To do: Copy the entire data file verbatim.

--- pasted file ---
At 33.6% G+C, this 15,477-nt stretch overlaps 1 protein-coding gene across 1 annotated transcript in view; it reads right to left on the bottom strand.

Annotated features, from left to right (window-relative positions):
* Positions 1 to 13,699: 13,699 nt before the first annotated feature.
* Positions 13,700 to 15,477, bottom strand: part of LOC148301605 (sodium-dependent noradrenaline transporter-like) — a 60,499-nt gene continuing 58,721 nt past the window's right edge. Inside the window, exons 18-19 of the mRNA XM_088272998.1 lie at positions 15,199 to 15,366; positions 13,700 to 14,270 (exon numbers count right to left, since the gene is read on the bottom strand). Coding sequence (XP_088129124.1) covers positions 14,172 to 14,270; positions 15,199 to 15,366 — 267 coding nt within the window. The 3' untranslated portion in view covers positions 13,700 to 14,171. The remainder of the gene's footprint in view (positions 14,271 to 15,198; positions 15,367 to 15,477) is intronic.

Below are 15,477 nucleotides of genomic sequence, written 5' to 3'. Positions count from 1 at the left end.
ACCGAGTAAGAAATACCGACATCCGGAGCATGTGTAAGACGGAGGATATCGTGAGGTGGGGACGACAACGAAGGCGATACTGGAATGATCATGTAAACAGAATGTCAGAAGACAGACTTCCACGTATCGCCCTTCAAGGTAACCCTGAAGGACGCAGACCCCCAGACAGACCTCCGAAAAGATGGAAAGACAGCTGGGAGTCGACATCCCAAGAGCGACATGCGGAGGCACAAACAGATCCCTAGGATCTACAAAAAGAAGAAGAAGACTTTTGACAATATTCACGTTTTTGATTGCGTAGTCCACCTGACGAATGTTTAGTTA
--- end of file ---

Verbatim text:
At 33.6% G+C, this 15,477-nt stretch overlaps 1 protein-coding gene across 1 annotated transcript in view; it reads right to left on the bottom strand.

Annotated features, from left to right (window-relative positions):
* Positions 1 to 13,699: 13,699 nt before the first annotated feature.
* Positions 13,700 to 15,477, bottom strand: part of LOC148301605 (sodium-dependent noradrenaline transporter-like) — a 60,499-nt gene continuing 58,721 nt past the window's right edge. Inside the window, exons 18-19 of the mRNA XM_088272998.1 lie at positions 15,199 to 15,366; positions 13,700 to 14,270 (exon numbers count right to left, since the gene is read on the bottom strand). Coding sequence (XP_088129124.1) covers positions 14,172 to 14,270; positions 15,199 to 15,366 — 267 coding nt within the window. The 3' untranslated portion in view covers positions 13,700 to 14,171. The remainder of the gene's footprint in view (positions 14,271 to 15,198; positions 15,367 to 15,477) is intronic.

Below are 15,477 nucleotides of genomic sequence, written 5' to 3'. Positions count from 1 at the left end.
ACCGAGTAAGAAATACCGACATCCGGAGCATGTGTAAGACGGAGGATATCGTGAGGTGGGGACGACAACGAAGGCGATACTGGAATGATCATGTAAACAGAATGTCAGAAGACAGACTTCCACGTATCGCCCTTCAAGGTAACCCTGAAGGACGCAGACCCCCAGACAGACCTCCGAAAAGATGGAAAGACAGCTGGGAGTCGACATCCCAAGAGCGACATGCGGAGGCACAAACAGATCCCTAGGATCTACAAAAAGAAGAAGAAGACTTTTGACAATATTCACGTTTTTGATTGCGTAGTCCACCTGACGAATGTTTAGTTA